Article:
After a splashing six decades, Dungog Swimming Pool has celebrated its 60th anniversary with cake, free swims and a sausage sizzle.
Pool supervisor, Casey Hynes, whose mum, Vicki Rumbel, used to swim at the pool as a child, said that although much has changed at the facility over the years there is still a lot that has stayed the same.
"My mum remembers that she used the pool in about year two of school. Really not much has changed in the structure of the pool. It's gone through a few different managers over the time," she said.
Mrs Hynes has been the supervisor of the pool since 2020 and being born and bred in Dungog meant she has spent a significant amount of time at the pool throughout her life.
Seeing so many children use the pool in the same ways she once did is a huge highlight for Mrs Hynes. "Being able to see the kids on the open days - that's one of the things that we love," she said.
"Watching the kids learn to swim, I'm a learn to swim teacher so I just love when they get it, when you see them and it just clicks. They were so scared and all of a sudden they're not, I love that.
"We get a lot of lap swimmers and people in rehabilitation come in and walk up and down the pool which is great as well."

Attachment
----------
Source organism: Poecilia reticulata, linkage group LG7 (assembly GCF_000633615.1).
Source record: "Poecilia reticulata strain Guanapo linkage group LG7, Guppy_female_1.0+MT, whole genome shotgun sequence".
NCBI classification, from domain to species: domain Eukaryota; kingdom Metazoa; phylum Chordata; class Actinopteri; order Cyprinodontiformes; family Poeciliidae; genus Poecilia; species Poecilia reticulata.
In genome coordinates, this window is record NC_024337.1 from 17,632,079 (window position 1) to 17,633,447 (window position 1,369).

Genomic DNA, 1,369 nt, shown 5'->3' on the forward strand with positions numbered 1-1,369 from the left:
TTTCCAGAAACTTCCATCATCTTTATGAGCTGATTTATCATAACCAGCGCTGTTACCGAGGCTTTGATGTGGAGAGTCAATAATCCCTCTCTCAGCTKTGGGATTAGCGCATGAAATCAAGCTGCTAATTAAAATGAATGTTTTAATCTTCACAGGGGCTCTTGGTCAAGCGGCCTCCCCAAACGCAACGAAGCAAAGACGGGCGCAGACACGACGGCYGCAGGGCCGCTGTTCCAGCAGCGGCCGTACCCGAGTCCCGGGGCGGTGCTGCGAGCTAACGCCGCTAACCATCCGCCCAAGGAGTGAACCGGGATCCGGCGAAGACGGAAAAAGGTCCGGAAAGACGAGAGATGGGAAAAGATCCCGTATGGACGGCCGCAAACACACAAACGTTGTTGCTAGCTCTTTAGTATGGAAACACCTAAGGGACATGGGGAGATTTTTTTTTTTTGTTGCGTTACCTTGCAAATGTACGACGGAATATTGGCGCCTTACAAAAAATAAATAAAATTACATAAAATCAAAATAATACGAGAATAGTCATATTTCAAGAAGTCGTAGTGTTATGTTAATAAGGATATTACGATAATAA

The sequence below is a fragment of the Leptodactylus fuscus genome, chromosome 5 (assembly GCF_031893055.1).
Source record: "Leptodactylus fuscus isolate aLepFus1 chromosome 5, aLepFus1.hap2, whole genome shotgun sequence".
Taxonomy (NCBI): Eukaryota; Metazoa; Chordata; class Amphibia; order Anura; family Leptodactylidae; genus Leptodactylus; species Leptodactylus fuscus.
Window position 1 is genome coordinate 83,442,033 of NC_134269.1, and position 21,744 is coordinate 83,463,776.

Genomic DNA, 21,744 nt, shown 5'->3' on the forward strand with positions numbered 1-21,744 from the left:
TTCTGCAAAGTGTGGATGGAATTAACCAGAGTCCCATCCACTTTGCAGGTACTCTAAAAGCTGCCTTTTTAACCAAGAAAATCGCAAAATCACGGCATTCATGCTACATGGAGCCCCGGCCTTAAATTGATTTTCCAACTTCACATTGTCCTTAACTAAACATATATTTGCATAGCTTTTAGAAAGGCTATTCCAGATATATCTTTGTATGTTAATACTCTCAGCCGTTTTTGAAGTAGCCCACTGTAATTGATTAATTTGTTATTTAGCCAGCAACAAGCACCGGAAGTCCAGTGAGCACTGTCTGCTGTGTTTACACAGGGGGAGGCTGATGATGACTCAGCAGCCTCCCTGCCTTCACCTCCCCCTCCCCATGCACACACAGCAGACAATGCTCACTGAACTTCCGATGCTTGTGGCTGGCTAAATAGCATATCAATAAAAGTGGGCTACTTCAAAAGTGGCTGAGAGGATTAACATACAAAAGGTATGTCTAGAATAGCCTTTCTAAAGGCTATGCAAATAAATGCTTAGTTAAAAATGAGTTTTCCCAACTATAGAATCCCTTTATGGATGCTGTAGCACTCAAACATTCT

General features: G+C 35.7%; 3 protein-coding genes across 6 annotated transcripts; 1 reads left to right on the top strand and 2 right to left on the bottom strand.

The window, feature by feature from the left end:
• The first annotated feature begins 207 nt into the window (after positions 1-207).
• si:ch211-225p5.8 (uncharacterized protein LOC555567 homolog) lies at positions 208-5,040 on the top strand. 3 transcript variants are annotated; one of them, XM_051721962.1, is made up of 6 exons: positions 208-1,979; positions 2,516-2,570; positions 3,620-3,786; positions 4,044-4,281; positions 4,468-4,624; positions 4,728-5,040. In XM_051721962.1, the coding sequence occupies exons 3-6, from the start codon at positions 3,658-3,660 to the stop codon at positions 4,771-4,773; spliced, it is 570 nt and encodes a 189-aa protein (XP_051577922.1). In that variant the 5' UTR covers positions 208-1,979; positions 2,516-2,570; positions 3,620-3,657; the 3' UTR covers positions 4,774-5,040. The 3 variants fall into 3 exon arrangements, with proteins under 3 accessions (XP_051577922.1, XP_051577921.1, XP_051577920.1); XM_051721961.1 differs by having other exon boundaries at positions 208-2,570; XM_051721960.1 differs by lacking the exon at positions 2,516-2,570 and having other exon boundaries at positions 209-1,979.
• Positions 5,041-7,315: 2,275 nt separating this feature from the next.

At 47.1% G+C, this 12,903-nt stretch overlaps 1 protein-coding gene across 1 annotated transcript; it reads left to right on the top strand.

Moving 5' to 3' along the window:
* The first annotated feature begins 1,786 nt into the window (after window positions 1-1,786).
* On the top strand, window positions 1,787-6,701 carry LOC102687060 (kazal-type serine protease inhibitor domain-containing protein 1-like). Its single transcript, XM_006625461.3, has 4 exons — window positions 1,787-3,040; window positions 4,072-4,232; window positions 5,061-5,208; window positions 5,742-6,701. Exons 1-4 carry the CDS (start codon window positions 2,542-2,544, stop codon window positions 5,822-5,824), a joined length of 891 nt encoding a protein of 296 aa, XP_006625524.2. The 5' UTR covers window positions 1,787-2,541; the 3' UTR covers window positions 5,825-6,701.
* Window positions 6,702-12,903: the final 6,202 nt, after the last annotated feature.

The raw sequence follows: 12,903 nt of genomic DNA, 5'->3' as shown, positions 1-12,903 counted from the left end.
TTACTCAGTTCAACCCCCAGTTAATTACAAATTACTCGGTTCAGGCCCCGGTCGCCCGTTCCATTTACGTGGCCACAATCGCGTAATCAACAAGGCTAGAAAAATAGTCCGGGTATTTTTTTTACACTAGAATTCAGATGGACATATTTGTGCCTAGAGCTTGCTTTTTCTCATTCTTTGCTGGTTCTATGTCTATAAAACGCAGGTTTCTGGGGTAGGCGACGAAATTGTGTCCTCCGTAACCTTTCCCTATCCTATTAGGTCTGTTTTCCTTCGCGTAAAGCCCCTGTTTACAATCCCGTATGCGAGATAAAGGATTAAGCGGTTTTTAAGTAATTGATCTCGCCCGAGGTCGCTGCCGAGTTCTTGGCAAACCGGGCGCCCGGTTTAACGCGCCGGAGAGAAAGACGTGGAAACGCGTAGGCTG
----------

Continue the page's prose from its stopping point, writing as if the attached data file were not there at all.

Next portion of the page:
The pool did struggle throughout the COVID-19 pandemic, electing to remain open throughout the majority of it. This was no easy task with the pool having to implement measures such as more lane ropes and ensuring all swimmers were vaccinated.
"We were thrown into the deep end. We were here and then all of a sudden there were COVID restrictions. Lane ropes were used a lot to keep people split. It was the first time that the slide couldn't be used," Mrs Hynes said.
"It was difficult to manage. We had to make sure we were all vaccinated to and they had to be vaccinated to come here at the peak. Other than that we just pushed through. We're glad we did. A lot of pools remained closed because it was too hard to manage, we were open nearly the whole time."
Ever since the pandemic the pool has seen consistent growth with more and more people coming to exercise every year. "Every season we notice that it's getting more and more use," Mrs Hynes said.
Being at the helm Mrs Hynes is appreciative of all the help that goes on behind the scenes to keep the pool afloat. "It's good for a lot of things. A lot of people come and they might be in bad health. It's just nice to be in the pool for any social gatherings as well," she said.
"We live around water. Kids need to learn to swim."